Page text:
The Roles of Marketing and Publicity in Publishing


As a publicist for authors I frequently confront confusion about the role of marketing in the publishing business. It comes from the general association of marketing with sales, which is erroneous. Anyone who has worked in marketing knows that when you apply for a marketing position with many firms the entry level job is in sales. Sure, a little front line experience in the trenches is good for rounding out a marketing professional’s understanding of how the complete picture of a business culminates in an actual transaction. But marketing is a strategic exercise while sales is completely tactical execution

With regard to books, marketing is a strategic phase of promoting a book through many different channels. As a publicist I am involved in some planning in the development of a marketing plan. Publicity is definitely a part of the larger picture of getting the word out about a book. Some of that involves pitching events and scheduling interviews. But most publicists are involved in finding wrinkles in the promotional landscape that can be exploited to gain singular attention for the author he or she represents. Often that involves thinking outside of the box and going well beyond what is usually considered in a marketing plan.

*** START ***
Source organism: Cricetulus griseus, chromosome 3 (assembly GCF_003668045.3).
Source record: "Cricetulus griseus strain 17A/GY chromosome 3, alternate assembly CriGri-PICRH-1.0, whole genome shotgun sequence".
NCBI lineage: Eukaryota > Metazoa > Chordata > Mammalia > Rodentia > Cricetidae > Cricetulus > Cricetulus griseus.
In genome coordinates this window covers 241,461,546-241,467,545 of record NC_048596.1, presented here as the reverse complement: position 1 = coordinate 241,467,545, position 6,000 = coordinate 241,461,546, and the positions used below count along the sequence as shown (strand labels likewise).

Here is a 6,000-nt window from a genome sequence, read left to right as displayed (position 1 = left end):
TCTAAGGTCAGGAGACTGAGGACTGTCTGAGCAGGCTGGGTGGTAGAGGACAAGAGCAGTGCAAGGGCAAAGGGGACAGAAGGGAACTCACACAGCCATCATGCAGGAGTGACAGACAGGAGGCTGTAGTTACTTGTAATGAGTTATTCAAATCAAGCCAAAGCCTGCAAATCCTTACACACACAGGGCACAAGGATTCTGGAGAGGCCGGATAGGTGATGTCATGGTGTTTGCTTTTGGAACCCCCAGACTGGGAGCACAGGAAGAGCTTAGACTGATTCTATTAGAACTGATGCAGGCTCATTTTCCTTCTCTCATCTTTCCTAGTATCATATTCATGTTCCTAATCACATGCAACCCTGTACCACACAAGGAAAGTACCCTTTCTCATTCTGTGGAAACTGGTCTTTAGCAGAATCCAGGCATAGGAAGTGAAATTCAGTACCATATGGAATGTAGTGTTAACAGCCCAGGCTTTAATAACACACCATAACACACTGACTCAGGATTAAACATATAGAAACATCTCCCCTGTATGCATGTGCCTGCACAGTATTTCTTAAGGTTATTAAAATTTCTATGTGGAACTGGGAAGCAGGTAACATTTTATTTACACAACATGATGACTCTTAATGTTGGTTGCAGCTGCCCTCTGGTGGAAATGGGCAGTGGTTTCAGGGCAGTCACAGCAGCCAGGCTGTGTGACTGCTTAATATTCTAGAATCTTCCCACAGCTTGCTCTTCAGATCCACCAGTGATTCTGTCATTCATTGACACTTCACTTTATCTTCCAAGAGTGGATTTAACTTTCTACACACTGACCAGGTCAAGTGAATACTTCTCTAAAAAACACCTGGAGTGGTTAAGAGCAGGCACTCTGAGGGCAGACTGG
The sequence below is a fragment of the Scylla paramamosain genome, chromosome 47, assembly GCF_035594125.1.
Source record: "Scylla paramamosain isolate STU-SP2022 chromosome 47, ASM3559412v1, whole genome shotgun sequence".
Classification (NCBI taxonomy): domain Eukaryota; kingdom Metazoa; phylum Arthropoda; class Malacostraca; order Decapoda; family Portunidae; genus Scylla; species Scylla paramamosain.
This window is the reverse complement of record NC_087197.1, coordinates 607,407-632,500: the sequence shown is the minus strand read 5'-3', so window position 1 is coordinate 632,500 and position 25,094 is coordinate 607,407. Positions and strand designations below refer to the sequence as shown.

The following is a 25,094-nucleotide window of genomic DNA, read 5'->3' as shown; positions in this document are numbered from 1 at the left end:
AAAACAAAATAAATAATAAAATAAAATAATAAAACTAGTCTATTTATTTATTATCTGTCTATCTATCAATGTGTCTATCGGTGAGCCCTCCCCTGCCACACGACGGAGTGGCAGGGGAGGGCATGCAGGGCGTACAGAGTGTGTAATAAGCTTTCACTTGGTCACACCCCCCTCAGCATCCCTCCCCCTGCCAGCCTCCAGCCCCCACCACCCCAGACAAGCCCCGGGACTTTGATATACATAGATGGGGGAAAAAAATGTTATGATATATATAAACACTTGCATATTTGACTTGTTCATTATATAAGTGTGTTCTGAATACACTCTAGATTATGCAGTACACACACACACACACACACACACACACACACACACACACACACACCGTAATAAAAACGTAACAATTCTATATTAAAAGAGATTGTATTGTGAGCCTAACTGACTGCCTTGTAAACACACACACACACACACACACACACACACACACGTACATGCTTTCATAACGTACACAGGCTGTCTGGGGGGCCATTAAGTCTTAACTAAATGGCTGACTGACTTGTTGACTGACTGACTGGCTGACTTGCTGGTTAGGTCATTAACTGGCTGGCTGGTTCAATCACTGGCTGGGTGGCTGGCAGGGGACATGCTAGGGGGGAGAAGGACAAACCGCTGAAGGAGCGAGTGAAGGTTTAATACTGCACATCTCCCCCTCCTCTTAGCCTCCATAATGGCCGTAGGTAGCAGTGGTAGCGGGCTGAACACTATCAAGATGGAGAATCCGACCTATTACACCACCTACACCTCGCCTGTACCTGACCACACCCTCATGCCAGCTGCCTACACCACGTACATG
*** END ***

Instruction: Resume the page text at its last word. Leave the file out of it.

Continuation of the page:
You see, most marketing people receive the same kind of training whether at college or in the field. Strategic decisions about promotion, presentation, packaging and pricing are the major part of that. Promotion includes advertising and public relations aspects of communication with and through the media. In the publishing world these days there are millions of new authors vying for attention in exactly he same way through the exact same channels. To the press it must seem like everyone on Earth has just written a new novel. The publicists task in all that is finding some way to make noise of present his or her author in a way that draws maximum attention.

Sometimes authors gain attention for the wrong reasons and publicists get involved in spinning the event in some way to minimize the damage or, in a few cases, turning it into an benefit. For example, if an author makes a controversial statement or gets involved in some newsworthy event in a negative way. But for the most part authors don’t seem to gather much attention or focus without some assistance.

In order to gain the attention of electronic and print media a publicist much find some way to present his or her author in a way attractive for making a story. Some question to consider are:

What is it about a particular author that stands out?
What are his or her personal interests or hobbies?
What causes does he or she support?
Besides writing, is he or she an expert in any other field?

More directly, what else does he or she do besides writing?

A publicist may work for a publisher on behalf of an author or he or she may be contracted directly by the author. In either case a publicist creates opportunities for the author to promote his or her author’s brand. The actual sale depends on a culmination of all marketing strategies int he final transition, selling the book – which is completely an interaction that is in some way always part of the connection established directly between the author and the reader.


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